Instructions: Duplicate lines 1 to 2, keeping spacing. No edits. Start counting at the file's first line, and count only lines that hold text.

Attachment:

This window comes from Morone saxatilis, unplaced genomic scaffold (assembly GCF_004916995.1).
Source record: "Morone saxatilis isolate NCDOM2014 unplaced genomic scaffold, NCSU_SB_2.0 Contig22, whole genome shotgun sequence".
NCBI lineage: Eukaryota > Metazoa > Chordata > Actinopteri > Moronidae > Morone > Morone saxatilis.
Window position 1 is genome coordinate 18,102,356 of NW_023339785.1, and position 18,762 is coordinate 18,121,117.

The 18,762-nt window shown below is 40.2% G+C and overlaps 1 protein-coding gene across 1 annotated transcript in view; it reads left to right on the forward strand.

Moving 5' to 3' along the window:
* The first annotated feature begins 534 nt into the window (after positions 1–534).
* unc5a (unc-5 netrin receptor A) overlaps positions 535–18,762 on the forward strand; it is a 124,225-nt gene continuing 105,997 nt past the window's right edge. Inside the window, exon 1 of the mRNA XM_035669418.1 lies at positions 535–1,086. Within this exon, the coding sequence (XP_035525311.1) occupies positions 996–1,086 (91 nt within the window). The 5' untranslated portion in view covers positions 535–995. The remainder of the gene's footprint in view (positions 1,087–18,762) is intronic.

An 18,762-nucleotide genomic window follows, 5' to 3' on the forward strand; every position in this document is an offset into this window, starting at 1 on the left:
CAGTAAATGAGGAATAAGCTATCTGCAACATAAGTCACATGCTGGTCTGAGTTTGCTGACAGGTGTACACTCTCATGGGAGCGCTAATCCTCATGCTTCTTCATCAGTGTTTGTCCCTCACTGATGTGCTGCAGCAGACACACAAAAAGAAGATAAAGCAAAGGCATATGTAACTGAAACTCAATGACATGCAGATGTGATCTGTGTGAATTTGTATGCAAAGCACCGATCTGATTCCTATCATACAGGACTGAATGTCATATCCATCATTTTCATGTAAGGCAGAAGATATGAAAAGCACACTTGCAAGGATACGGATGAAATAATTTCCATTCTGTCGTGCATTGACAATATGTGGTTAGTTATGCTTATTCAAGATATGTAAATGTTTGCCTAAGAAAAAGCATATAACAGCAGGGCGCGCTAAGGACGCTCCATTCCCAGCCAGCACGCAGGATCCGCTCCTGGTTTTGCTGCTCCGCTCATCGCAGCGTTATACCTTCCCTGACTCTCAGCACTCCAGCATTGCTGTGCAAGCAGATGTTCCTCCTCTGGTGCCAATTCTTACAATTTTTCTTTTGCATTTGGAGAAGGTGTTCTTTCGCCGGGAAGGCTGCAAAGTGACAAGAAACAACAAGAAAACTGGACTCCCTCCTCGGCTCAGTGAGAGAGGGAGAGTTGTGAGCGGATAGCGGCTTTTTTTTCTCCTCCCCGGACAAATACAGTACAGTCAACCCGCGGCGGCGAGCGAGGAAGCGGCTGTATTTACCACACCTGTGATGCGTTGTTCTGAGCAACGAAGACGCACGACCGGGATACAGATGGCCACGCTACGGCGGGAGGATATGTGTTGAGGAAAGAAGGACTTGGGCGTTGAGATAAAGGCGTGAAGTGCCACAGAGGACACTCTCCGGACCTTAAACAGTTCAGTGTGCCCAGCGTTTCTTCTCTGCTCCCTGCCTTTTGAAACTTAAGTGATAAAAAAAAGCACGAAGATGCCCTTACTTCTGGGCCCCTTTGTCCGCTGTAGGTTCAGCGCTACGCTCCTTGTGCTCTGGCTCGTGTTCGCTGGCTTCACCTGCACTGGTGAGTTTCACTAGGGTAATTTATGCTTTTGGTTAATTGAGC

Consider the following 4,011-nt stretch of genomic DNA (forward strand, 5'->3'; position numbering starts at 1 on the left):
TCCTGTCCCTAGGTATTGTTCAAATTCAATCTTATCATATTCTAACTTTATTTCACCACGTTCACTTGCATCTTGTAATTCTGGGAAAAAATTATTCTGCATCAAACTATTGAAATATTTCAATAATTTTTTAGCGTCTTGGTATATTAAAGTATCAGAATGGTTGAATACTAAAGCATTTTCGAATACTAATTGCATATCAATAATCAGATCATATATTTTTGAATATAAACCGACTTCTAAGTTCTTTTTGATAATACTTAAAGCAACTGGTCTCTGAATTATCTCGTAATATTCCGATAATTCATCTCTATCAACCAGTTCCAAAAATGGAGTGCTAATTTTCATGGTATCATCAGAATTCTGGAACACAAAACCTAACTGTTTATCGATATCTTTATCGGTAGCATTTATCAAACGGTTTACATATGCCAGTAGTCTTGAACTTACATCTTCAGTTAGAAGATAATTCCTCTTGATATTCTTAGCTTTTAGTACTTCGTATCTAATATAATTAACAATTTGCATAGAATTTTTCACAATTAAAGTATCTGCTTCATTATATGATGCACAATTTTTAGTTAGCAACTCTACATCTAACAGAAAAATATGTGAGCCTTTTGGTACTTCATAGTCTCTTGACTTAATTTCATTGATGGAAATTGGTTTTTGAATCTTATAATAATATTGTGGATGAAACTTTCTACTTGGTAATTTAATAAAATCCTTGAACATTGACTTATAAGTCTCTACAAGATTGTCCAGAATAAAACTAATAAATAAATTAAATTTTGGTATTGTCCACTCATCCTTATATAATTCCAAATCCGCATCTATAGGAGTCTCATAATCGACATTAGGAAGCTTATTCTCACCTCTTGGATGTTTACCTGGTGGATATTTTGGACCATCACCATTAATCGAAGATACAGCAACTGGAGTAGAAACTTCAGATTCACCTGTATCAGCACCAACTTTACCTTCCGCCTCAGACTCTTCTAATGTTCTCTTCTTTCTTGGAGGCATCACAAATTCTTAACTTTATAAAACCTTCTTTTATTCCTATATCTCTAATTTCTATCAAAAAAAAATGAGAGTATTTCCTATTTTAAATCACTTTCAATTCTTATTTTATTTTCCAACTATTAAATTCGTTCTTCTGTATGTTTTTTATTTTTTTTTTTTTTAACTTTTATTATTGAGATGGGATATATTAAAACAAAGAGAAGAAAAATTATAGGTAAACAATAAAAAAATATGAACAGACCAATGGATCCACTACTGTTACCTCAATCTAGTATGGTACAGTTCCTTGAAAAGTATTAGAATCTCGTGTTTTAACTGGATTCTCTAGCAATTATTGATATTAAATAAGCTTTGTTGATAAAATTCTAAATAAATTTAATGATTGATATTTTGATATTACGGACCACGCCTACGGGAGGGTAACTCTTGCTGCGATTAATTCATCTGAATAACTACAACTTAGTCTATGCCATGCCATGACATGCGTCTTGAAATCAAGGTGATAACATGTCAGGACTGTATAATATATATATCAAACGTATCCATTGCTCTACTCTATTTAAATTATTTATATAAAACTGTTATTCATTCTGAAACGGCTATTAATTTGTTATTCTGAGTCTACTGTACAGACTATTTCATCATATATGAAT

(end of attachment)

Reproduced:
This window comes from Morone saxatilis, unplaced genomic scaffold (assembly GCF_004916995.1).
Source record: "Morone saxatilis isolate NCDOM2014 unplaced genomic scaffold, NCSU_SB_2.0 Contig22, whole genome shotgun sequence".